• Clean Access Server
  • Content Networking
  • DSL & Long Reach Ethernet
  • Interoperability Systems
  • Cisco LocalDirector load-balancing appliance
  • Optical Networking series: 15xxx Series: 15302, 15305, 15310, 15327, 15454, 15600, 1580x, 15900(wavelength router, but end for sale)
  • Cisco Network Analysis Module (NAM) Performance Management
  • Micro Webservers: 100, 200
  • Routers: AGS, AGS+, MGS, IGS, CGS, SB107, 700, 800, 837, ASR1000, 1000 Series, 1600 Series, 1700, 1800 Series, 2500 Series, 2600 Series, 2800, 3600, 3700, 3800, 4000 Series, 4500, 7000 Series, 7100/7200/7300/7400 Mid Range Customer Edge/Service Provider Edge family, 7500, 7600, ASR9000, 10000, 12000, and CRS-1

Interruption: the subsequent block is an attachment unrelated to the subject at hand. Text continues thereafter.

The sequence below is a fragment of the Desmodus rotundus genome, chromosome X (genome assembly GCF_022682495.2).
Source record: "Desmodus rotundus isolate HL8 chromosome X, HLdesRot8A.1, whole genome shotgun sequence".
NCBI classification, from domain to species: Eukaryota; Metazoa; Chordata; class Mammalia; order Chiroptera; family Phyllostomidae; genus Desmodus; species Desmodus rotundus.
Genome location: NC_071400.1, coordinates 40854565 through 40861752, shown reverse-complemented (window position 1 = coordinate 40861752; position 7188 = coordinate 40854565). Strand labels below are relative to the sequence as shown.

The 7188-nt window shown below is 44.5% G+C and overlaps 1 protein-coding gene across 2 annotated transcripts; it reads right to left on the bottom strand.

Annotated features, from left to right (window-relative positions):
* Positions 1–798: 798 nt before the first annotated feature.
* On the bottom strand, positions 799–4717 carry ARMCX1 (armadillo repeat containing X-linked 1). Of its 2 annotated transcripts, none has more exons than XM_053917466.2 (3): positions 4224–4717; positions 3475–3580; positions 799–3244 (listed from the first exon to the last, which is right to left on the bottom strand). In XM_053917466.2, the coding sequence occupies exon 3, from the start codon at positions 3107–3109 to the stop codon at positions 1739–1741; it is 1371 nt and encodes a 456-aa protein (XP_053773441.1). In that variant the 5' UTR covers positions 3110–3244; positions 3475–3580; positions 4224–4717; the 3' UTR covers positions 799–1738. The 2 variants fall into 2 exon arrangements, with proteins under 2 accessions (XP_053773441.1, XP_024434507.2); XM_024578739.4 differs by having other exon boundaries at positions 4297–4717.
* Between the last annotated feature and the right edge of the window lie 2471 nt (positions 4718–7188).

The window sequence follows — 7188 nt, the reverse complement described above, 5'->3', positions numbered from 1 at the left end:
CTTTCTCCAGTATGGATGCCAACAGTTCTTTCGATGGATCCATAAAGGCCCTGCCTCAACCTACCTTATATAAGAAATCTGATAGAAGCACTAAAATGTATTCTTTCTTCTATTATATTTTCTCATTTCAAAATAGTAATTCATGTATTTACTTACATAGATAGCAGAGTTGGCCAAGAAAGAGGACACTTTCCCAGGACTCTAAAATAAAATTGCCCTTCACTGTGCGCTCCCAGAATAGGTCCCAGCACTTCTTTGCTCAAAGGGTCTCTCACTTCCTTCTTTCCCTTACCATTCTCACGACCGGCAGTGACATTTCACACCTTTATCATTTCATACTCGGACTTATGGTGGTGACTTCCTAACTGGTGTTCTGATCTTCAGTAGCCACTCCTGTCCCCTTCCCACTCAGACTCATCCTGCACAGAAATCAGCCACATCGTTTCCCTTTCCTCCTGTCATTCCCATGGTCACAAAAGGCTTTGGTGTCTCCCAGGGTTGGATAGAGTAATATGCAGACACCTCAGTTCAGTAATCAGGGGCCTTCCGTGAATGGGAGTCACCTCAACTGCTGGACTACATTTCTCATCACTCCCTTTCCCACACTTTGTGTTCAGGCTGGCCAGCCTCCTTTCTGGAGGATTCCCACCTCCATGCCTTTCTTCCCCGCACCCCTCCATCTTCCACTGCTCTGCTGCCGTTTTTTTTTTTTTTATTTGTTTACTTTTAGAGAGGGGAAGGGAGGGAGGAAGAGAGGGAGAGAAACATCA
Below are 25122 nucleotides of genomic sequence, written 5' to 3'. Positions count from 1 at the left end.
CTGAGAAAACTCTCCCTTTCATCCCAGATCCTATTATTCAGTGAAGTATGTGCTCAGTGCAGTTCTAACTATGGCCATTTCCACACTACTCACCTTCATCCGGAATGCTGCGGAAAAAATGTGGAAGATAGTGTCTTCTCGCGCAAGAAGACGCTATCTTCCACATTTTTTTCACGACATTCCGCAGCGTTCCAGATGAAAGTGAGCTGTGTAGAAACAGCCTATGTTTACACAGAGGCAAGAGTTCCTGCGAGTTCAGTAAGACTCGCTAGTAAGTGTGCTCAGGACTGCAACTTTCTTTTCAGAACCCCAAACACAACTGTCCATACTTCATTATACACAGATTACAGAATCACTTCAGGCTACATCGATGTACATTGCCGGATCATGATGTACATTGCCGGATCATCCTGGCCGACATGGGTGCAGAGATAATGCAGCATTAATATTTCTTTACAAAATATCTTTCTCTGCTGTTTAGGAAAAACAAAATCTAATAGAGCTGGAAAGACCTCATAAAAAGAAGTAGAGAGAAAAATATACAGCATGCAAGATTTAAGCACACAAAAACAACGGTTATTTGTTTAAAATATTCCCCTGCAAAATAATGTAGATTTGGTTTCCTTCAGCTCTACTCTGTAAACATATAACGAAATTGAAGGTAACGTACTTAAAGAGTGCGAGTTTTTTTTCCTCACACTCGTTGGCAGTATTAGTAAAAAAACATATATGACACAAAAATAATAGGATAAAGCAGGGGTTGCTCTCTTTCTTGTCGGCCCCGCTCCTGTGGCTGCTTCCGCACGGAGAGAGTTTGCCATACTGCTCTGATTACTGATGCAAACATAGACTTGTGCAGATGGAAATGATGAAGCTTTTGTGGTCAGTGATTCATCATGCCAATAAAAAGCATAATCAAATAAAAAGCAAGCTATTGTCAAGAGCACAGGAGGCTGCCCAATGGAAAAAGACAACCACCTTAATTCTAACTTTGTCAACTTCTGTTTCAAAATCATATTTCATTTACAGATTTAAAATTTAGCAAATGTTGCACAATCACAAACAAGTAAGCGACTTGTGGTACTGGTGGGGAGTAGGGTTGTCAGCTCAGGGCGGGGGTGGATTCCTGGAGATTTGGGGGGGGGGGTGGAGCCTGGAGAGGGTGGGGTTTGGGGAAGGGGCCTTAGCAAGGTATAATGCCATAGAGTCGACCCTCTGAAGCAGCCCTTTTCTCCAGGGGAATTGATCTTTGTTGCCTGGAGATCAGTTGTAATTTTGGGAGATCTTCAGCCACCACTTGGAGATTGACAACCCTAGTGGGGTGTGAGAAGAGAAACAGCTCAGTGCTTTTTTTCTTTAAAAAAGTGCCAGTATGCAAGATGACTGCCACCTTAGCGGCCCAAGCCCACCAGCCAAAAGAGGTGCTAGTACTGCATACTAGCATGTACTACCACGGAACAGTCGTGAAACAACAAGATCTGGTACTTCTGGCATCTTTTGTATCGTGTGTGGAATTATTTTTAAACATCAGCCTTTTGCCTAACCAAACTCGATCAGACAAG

• Cisco Security Manager
  • Security & VPN products: Anomaly Detection and Mitigation Appliances,Cisco AVS 3110 Application Velocity System, Cisco ASA 5500 Series Adaptive Security Appliances, Cisco PIX 500 Series Security Appliances, Cisco VPN 3000 Series Concentrators, Cisco Catalyst 6500 Series/7600 Series WebVPN Services Module, IPSec VPN Services Module (VPNSM) for Cisco Catalyst 6500 Switches and Cisco 7600 Series Routers
  • Server Networking & Virtualization
  • SPA Phone Adapters
  • Storage networking
  • Switches
    • Catalyst series: 500 and 520 Express, 1900 Series, 2900, 2950, 2960, 3560 and 3560E, 3750 and 3750E, 4500, 6500 Nexus 7000 switch and Nexus 5000/2000 switch (from the Nuova Systems Inc. acquisition] etc..
    • Metro Ethernet ME 3400 Series Access Switches